Cubic polynomial

There was a question about a classic exercise: Let f(x)\in Q[x] be a cubic irreducible polynomial, which we take to be monic, and let a, b, c be the roots. Let F=Q(a) and K=Q(a,b,c). Clearly, [F:Q]=3, but the exercise is about the degree of K.

Fact: [K:F] is 1 or 2.

Proof: We have f(x)=(x-a)(x-b)(x-c), so that we can divide f by x-a in F[x]. Therefore, b and c are roots of the quadratic polynomial g(x)=f(x)/(x-a) \in F[x]. Since a+b+c\in Q, we have K=F(b,c)=F[b]. Thus, if b\in F, then [K:F]=1. If b\notin F, then [K:F]=2.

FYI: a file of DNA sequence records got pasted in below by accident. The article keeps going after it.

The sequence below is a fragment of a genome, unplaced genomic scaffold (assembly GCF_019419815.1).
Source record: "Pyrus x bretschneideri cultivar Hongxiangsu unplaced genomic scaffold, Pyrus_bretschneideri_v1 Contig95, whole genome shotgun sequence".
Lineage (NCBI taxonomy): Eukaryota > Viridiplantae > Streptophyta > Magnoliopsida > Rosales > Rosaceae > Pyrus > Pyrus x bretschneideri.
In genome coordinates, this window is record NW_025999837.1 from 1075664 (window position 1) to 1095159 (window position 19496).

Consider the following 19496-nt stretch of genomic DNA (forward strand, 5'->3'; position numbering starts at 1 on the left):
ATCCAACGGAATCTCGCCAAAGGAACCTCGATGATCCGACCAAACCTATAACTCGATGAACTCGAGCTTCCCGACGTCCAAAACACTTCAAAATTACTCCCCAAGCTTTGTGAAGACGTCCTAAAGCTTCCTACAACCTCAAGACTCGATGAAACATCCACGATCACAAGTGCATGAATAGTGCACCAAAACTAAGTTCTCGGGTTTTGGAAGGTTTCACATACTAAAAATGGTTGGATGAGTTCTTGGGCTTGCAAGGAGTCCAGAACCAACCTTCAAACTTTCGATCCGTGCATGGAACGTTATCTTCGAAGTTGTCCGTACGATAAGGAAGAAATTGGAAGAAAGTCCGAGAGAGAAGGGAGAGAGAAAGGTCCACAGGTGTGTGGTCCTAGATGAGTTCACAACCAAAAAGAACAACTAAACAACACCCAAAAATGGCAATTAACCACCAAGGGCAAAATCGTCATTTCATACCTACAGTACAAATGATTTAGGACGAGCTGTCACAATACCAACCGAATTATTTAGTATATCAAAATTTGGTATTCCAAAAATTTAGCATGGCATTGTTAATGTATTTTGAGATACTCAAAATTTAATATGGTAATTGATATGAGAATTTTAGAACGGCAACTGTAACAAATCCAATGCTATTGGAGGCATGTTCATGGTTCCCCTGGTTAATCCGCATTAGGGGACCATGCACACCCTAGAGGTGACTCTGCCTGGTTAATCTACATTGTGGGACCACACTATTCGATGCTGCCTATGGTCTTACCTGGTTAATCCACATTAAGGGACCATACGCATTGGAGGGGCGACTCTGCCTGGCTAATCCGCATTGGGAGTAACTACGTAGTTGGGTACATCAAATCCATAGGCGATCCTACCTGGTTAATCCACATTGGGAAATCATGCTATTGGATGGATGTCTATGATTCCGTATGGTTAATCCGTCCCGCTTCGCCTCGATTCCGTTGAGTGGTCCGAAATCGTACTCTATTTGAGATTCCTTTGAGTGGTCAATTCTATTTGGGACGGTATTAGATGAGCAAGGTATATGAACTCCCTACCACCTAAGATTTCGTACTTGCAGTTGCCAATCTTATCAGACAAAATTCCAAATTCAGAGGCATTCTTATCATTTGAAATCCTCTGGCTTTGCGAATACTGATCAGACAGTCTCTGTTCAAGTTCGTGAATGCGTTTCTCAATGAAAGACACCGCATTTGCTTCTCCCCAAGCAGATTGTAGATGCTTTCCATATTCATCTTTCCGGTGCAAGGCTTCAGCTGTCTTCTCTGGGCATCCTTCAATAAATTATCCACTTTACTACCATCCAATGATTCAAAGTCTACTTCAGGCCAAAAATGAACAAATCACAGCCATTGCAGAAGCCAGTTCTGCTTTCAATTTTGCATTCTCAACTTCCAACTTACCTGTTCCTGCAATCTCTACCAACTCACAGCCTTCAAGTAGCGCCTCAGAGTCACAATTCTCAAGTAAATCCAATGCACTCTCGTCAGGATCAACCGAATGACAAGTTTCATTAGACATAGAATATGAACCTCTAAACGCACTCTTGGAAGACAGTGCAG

By the tower theorem corresponding to these two possibilities, we have that [K:Q] is 3 or 6.

Fact: [K:Q]=3 if and only if \delta=(b-a)(c-b)(c-a)\in Q.

Proof: Note that \delta^2=(b-a)^2(c-b)^2(c-a)^2\in Q, since it is a symmetric polynomial in a,b,c. Furthermore, Q(\delta)\subset K. If \delta\notin Q, then [Q[\delta):Q]=2 and this degree must divide [K:Q]. So we have [K:Q]=6. On the other hand, suppose \delta\in Q. The polynomial h(x)=f(x+a)\in F[x] has the roots 0, b'=b-a, and c'=c-a. So h(x)/x has roots b' and c'. Therefore,
b'c'\in F. But we are assuming that b'c'(c'-b')=b'c'(c-b)\in Q. So c-b\in F. Since b+c\in F as well, we have b,c\in F and K=F, so that [K:Q]=3.

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